Monday, January 16, 2006

Kitten with one eye

Cy, short for Cyclopes, a kitten born with only one eye and no nose, is shown in this photo provided by its owner in Redmond, Oregon, on Wednesday, Dec. 28, 2005. The kitten, a ragdoll breed, which died after living for one day, was one of two in the litter. Its sibling was born normal and healthy. (AP Photo/Traci Allen)

OK, so this entry isn't about human anatomy, but the condition called cyclopia can occur in humans, too. Cyclopia is a variety of holoprosencephaly, a congenital malformation of the forebrain and parts of the skull and face. Fortunately (for them), babies with cyclopia don't survive for long. IMO the most astonishing congenital anomaly is cephalopagus (or janiceps) conjoined twins, in which the twins have a single skull with two faces looking in opposite directions (like the Roman God Janus). Although the faces may look normal, each face is actually composed of two fused half-faces, one from each twin! A few years ago I stumbled across a janiceps specimen in an old embryology collection in our anatomy department. Given that the incidence is something like 1 in 3,000,000 births (according to a recent case report), these specimens must be extraordinarily rare. I plan to photograph it before I leave this summer (update: here are the photographs).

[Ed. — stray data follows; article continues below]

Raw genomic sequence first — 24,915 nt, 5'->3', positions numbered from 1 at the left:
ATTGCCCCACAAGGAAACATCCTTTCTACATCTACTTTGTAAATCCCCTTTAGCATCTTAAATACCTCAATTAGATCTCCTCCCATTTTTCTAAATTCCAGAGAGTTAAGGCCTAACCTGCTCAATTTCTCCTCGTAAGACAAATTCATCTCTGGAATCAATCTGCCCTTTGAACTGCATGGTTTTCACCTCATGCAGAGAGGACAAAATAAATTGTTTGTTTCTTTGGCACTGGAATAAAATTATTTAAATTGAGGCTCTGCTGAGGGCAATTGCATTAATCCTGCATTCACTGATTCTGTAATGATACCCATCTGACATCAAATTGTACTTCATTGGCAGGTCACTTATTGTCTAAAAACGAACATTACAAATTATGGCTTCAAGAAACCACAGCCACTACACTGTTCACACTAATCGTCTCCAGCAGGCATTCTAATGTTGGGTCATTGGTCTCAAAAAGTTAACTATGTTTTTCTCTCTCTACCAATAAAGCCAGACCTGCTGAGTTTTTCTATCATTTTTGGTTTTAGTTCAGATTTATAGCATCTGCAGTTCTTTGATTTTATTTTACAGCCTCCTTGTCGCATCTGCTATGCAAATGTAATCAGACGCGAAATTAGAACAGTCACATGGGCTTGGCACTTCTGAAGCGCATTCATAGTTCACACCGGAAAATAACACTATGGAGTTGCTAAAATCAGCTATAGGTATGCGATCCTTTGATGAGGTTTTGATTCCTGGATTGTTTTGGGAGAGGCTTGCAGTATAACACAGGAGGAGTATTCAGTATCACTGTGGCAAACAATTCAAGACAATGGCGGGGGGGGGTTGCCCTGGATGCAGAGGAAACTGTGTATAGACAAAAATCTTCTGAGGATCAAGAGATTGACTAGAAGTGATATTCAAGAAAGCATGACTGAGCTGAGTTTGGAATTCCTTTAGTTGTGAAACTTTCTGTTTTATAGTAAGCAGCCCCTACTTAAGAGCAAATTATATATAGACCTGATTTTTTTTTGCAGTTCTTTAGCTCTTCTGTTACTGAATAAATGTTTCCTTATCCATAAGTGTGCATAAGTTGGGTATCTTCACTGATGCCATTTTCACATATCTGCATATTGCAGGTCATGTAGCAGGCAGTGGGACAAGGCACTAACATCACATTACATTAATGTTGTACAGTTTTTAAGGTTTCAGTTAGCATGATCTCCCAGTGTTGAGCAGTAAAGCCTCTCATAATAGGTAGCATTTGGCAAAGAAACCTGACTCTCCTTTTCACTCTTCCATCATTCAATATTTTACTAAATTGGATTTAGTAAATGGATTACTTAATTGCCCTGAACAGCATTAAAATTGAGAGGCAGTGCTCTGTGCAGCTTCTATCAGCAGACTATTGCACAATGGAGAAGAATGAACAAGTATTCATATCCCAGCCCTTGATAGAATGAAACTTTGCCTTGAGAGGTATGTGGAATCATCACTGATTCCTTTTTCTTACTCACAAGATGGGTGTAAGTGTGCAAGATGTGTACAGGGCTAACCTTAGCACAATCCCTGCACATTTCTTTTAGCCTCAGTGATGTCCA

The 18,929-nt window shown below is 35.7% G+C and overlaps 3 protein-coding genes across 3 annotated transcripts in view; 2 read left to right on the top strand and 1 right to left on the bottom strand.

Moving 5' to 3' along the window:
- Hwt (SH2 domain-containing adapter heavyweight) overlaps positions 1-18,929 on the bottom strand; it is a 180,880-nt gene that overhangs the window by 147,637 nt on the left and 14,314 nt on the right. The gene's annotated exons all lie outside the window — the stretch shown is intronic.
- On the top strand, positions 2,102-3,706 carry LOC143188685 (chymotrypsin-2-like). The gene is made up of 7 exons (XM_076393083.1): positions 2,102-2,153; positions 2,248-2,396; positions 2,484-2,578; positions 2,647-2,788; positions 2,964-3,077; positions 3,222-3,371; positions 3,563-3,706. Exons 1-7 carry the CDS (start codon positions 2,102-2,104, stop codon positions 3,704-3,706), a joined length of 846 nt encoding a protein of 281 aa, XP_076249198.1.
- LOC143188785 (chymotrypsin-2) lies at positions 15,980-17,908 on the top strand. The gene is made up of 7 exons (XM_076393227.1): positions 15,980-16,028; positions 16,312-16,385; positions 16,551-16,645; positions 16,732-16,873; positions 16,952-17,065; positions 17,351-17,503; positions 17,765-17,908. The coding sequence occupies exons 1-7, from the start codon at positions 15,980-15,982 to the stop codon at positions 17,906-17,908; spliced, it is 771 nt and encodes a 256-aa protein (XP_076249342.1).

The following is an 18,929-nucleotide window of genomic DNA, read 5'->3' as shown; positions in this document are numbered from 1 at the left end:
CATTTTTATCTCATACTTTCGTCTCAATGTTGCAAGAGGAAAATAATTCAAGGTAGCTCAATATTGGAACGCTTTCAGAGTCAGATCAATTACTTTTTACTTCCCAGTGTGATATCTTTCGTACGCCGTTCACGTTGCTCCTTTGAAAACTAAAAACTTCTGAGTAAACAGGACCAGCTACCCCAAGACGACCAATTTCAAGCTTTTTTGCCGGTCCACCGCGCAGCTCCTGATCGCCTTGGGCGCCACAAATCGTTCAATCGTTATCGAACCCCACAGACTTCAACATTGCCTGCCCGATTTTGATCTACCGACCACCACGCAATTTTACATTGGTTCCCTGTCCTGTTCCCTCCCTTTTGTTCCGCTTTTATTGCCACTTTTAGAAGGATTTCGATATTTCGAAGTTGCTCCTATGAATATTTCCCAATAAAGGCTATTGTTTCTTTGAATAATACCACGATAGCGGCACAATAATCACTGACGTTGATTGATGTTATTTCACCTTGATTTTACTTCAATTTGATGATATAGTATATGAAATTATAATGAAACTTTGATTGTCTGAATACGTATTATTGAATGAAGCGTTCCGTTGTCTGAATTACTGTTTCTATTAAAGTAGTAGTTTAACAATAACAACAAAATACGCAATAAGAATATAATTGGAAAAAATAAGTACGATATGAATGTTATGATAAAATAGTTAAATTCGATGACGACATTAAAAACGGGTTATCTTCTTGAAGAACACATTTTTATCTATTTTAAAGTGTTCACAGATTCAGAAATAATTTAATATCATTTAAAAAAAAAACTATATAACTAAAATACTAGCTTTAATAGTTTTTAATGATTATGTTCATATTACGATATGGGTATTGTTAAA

Here's an article written by the AP in response to the initial skepticism about the one-eyed kitty photo: One-Eyed Cat Had Medical Condition. I'm not sure how long the article is going to remain online so I'll keep a copy in my (offline) archives.


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